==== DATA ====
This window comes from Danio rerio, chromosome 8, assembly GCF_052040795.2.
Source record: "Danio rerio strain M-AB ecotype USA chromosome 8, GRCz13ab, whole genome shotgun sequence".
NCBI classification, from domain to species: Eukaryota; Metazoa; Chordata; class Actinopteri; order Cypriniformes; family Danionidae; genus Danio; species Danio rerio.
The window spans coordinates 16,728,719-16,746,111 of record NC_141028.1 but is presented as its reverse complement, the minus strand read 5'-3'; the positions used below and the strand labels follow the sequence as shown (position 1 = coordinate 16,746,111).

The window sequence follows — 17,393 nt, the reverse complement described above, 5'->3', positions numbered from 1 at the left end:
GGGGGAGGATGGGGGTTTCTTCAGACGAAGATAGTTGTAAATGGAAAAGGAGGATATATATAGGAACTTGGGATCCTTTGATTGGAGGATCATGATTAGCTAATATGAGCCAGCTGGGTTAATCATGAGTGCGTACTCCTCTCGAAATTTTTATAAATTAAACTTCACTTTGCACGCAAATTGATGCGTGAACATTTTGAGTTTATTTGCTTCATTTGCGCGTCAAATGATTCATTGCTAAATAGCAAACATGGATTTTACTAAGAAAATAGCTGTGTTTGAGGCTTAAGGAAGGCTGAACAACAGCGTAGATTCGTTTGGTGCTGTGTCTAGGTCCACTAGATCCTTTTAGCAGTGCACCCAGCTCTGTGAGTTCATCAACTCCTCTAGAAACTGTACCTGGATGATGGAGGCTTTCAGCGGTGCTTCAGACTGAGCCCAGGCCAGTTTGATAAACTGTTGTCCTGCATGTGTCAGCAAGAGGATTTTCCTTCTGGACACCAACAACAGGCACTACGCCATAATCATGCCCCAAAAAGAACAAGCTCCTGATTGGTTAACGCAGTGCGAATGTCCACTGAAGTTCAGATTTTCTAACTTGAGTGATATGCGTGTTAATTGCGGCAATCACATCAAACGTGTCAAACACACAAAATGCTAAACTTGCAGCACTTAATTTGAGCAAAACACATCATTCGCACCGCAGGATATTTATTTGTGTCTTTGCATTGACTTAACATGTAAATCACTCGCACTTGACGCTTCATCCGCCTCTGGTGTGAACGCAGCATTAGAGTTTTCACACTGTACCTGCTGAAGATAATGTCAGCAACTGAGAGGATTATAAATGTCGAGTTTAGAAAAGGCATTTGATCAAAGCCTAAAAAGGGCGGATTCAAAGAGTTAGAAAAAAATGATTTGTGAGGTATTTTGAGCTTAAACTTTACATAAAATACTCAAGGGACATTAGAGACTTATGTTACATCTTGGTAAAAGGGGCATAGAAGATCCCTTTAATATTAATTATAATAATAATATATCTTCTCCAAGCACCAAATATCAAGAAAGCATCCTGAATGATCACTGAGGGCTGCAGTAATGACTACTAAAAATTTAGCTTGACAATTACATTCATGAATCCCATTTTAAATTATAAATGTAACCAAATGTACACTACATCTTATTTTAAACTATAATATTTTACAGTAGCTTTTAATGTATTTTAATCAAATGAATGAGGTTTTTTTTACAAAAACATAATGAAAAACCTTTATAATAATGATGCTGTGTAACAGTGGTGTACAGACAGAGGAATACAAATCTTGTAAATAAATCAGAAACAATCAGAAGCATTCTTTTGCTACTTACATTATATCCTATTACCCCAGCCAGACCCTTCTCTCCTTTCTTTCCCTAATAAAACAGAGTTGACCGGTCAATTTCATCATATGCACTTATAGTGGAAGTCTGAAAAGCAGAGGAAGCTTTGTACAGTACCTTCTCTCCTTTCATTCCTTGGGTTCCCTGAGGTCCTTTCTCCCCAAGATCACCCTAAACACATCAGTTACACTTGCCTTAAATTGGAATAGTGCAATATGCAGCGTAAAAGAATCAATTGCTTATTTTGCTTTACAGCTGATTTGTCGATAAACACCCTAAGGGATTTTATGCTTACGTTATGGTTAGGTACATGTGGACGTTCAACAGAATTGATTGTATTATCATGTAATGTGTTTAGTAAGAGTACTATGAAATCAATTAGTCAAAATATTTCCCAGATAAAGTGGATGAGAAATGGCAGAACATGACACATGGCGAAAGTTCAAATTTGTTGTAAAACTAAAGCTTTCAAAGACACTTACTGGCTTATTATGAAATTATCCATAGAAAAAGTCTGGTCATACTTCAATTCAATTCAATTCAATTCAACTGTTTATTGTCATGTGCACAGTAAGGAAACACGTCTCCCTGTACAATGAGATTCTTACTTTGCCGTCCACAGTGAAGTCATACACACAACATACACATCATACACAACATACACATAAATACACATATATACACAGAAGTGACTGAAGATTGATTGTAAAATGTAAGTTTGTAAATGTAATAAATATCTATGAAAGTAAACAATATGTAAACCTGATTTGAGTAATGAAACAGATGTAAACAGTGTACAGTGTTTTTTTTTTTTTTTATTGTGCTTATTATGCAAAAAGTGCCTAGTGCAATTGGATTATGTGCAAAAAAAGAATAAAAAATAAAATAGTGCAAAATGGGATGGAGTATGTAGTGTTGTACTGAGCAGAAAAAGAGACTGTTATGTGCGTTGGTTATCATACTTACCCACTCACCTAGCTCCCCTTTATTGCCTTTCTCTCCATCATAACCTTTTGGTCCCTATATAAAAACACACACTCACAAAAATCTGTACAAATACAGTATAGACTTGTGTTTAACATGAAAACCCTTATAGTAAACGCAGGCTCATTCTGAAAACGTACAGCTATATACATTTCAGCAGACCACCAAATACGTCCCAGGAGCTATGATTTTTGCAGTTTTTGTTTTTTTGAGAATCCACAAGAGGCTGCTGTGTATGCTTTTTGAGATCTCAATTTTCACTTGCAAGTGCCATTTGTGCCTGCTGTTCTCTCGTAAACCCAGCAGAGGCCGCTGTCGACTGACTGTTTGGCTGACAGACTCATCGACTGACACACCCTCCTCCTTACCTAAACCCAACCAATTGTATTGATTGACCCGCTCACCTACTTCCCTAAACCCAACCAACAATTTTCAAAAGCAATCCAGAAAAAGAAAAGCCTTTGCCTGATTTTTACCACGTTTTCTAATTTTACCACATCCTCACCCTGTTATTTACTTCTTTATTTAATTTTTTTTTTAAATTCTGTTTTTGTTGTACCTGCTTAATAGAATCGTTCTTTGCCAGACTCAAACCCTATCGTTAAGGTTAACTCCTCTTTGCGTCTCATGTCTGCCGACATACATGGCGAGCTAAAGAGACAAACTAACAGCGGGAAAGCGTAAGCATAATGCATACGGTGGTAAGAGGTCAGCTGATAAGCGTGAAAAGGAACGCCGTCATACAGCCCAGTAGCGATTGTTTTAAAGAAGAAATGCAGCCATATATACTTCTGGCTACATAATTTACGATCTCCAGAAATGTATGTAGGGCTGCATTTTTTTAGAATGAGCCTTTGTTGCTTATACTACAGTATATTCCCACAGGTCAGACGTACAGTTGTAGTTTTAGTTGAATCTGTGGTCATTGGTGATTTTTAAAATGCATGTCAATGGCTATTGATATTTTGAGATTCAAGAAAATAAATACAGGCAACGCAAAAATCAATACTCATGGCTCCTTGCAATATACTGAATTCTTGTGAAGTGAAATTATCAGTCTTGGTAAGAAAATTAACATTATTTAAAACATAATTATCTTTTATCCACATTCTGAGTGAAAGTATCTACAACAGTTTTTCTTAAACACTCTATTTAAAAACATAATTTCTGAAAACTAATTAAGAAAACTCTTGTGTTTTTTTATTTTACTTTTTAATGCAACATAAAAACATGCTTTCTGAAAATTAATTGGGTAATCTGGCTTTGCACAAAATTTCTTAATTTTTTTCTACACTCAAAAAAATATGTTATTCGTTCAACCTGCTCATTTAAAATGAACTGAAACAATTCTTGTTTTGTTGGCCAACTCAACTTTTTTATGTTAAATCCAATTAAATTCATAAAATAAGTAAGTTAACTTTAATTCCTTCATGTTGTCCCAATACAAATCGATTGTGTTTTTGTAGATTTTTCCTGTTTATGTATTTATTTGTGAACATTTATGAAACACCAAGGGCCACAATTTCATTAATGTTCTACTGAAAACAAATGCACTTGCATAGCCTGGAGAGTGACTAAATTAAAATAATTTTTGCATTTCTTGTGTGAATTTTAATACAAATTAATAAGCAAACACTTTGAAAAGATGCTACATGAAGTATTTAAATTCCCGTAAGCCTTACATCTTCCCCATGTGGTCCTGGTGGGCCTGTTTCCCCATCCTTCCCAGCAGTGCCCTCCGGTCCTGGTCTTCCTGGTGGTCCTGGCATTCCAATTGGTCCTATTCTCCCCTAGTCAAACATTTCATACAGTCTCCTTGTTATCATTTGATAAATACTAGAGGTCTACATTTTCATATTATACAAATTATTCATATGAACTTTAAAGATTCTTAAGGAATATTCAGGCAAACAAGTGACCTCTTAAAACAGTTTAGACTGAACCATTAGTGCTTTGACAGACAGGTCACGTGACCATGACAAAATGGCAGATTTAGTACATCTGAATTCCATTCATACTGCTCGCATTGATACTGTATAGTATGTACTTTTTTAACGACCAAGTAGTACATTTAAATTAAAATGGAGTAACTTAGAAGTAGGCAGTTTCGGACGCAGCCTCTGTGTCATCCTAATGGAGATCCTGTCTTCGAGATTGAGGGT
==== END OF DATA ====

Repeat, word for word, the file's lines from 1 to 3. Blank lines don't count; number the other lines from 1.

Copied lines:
This window comes from Danio rerio, chromosome 8, assembly GCF_052040795.2.
Source record: "Danio rerio strain M-AB ecotype USA chromosome 8, GRCz13ab, whole genome shotgun sequence".
NCBI classification, from domain to species: Eukaryota; Metazoa; Chordata; class Actinopteri; order Cypriniformes; family Danionidae; genus Danio; species Danio rerio.